More homeowners are using reclaimed wood from barns, factories, and log cabins to decorate their modern homes, The Wall Street Journal reports. They’re using the reclaimed wood to decorate everything from ceilings and flooring to window accents. “They want it to look as primitive as possible,” Klaas Armster, co-author of the upcoming book Reclaimed Wood: A Field Guide, told the Journal.
Old-growth timber is no longer available in the U.S. construction industry. Suppliers today use wood from trees cultivated to grow fast that can be quickly processed into timber. Homeowners looking for antique wood from mature trees are calling on wood-reclamation companies to look for planks to reuse. They can be costly. Large structures of wood can cost anywhere from $300,000 to $1.5 million. On a smaller scale, homeowners may find costs much lower, such as $55,000 to use reclaimed accents on their kitchen or living room ceilings.
Read more HERE.
A strong housing market over the last few years has put the foreclosure crisis in the rearview mirror, but many Americans are still haunted by their past housing challenges. New data shows that they should be able to comfortably leave their past behind them.
In 2018, there were more than 600,000 homes in foreclosure in the U.S., the lowest number since the days of the 2008 financial crisis. Foreclosures peaked at 2.9 million in 2010.
Homeowners who faced a foreclosure saw it ding their credit scores and impact their ability to buy real estate in the future. LendingTree researchers recently analyzed how credit scores trend after a foreclosure. They assessed the loan terms offered to borrowers with a foreclosure on their record compared to those without.
Read more HERE.
Drilling a hole in the wall to hang pictures or a TV might sound like a simple DIY project. But handyman services are warning that homeowners could do a lot of damage to a home if they aren’t careful.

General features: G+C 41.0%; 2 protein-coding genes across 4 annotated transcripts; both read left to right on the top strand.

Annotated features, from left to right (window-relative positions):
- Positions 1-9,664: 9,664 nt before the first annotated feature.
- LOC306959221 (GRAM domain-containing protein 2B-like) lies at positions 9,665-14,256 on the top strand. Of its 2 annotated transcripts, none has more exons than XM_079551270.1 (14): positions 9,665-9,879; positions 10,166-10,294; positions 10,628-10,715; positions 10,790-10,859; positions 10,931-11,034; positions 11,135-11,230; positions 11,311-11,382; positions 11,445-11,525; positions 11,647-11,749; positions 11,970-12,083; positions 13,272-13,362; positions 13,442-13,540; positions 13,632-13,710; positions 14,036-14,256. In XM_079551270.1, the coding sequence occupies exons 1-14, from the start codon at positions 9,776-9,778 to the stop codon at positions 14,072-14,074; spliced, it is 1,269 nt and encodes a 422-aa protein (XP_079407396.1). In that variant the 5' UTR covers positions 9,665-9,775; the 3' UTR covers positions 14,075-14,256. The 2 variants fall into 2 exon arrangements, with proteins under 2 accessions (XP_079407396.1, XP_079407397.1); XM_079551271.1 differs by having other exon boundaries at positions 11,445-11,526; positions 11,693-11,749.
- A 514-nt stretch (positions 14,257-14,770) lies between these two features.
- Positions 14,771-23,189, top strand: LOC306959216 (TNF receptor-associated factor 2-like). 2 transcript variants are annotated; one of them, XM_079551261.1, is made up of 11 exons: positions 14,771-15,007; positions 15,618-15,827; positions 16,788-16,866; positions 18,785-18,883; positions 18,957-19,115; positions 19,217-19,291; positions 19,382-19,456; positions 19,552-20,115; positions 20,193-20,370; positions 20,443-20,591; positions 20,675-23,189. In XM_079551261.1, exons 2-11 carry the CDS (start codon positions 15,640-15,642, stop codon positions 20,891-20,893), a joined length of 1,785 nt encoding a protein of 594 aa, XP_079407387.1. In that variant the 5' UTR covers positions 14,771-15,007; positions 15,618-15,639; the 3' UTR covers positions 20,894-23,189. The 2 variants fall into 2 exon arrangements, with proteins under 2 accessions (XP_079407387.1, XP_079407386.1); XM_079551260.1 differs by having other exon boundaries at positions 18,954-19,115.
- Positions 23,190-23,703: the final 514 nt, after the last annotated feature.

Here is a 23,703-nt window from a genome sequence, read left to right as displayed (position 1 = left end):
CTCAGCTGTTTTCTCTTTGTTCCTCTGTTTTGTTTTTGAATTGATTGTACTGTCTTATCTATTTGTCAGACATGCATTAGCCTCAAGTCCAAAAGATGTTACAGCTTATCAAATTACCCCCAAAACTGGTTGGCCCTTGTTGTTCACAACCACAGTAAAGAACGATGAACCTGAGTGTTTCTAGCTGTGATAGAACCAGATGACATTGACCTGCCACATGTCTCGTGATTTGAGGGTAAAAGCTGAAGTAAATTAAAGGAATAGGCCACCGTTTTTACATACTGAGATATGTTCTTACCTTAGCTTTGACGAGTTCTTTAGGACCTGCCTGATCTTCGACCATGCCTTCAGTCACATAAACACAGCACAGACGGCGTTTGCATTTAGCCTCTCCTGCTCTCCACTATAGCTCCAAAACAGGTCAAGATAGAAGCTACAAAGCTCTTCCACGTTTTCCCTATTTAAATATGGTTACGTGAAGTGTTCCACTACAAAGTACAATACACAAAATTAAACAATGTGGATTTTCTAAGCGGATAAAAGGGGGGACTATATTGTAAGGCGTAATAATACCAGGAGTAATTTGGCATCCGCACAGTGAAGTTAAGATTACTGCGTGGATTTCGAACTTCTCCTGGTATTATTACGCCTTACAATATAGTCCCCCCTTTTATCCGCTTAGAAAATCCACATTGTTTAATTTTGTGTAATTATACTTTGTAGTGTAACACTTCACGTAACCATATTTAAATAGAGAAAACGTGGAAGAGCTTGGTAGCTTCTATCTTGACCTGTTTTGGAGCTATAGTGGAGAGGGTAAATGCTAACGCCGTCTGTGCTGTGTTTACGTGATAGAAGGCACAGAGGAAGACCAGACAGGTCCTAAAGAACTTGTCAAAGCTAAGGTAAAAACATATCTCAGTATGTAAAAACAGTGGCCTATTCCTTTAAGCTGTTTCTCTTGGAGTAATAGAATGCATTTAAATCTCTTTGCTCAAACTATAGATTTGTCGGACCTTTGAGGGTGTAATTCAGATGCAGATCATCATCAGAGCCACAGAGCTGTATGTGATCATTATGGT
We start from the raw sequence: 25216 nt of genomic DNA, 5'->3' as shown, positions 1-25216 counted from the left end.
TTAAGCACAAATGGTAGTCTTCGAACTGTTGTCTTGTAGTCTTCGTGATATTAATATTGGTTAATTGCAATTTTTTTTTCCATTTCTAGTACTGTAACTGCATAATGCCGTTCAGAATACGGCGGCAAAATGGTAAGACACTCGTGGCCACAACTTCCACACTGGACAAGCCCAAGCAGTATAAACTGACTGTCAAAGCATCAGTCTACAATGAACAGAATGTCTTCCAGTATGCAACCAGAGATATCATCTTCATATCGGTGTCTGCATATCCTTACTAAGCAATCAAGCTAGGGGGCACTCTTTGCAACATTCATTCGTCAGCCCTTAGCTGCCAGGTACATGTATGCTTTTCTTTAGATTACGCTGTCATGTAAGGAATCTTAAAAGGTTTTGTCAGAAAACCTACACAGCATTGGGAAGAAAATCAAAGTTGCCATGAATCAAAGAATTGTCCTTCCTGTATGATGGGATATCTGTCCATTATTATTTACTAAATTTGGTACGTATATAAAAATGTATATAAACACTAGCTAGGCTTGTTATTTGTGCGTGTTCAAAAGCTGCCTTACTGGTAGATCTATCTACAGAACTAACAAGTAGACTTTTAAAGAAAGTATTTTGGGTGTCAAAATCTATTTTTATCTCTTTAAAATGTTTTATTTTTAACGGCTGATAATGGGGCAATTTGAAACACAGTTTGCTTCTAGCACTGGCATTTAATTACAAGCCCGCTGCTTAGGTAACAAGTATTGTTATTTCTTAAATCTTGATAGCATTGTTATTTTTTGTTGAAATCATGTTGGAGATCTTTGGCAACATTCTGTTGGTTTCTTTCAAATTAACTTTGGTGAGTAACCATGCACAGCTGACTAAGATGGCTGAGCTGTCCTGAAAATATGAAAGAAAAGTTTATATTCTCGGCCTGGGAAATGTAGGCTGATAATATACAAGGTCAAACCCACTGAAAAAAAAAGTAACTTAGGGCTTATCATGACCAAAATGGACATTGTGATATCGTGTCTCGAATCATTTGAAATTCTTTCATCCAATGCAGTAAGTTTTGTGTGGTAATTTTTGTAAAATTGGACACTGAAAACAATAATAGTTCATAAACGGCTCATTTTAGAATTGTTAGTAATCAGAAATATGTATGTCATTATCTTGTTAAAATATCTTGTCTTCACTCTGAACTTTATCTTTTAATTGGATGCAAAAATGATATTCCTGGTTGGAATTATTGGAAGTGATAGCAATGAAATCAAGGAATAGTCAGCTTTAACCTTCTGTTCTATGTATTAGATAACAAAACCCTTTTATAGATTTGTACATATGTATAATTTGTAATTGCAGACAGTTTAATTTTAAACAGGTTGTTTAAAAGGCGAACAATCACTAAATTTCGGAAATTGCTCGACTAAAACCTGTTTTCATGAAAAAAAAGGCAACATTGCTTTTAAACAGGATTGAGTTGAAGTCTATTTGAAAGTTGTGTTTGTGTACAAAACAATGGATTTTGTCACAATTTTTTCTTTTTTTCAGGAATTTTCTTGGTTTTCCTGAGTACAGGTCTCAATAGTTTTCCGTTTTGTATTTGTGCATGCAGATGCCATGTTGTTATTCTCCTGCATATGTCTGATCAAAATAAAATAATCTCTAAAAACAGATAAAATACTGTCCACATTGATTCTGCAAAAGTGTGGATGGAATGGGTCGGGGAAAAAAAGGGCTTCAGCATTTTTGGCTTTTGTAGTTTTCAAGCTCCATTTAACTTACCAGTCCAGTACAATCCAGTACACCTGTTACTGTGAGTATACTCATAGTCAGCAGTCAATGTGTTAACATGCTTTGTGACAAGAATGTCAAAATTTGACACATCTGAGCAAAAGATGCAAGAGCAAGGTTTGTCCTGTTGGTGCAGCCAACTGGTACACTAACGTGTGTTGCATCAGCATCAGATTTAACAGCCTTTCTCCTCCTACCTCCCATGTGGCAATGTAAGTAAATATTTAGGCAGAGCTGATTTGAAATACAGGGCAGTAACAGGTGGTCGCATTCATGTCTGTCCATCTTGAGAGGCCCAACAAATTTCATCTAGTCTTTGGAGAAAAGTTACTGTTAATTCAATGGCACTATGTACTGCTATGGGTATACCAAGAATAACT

Many homes have pipes and wires that run through a wall. Homeowners who are unaware of these could risk personal injury or serious damage to their home.
Realtor.com® recently featured safety tips to avoid hole-drilling nightmares. Read more HERE.
A newer color palette with jewel tones is taking hold in landscaping, and it’s among the hotter trends for this fall, according to the National Association of Landscape Professionals. Seventy-seven percent of Americans report relaxing in their yards at least once a month, according to a survey from Engine’s Caravan, conducted on behalf of the NALP. Carving out an inviting outdoor space is becoming increasingly important for homeowners.
The NALP recently released a list of its top outdoor fall staples for the coming season.
Only about 1.4% of the population has a perfect 850 on their FICO credit score. “Achieving a perfect credit score is largely out of your hands,” Riley Adams, a licensed certified public accountant and senior financial analyst for Google, told Apartment Therapy. It can take years to build up a perfect credit score of paying bills on time and paying off debts.
Apartment Therapy recently asked financial experts how consumers can improve their score and inch closer to an 850. Here are a FEW TIPS.
To gain attention for their listings, some luxury brokers are thinking beyond lavish open houses and instead using a unique event or marketing approach to lure home buyers. From customized branding to launching YouTube series, real estate pros in this niche are taking several approaches to get potential buyers to the front door.
Read more HERE.
How homeowners treat a yard this autumn can determine the quality of their yard next spring and summer. Read more HERE.
Good lighting can enhance the look of a space. Houzz.com contributor David Warfel, a lighting design specialist, recently shared the common mistakes he sees with interior home lighting in an article on the home remodeling website.
Realtor.com® recently highlighted some other areas that are often overlooked when staging but can still make a big impact. Click HERE to find out where they are.
Kelcey Otten, a real estate professional with Compass in Manhattan, will often bring two small dogs she fosters with her on showing tours to pet-friendly apartments. She’ll bring the pups in her purse on a property tour. “I thought if I could bring my foster pups with me on buyer tours, then I could expose them to a larger pool of potential adopters,” Otten said to the The New York Times. She hopes that she’ll be able to find the foster dogs a home while also closing a real estate deal.
Some potential buyers are also seeking out animal-loving agents. Eileen Mandel told NYT that she wanted to work with Otten as her real estate agent because she and her husband have three rescue dogs. They wanted a pet-savvy broker to help them find a home in New York City. “My top priority was finding a place that would accommodate all of my dogs,” Mandel said to NYT.
Read more HERE.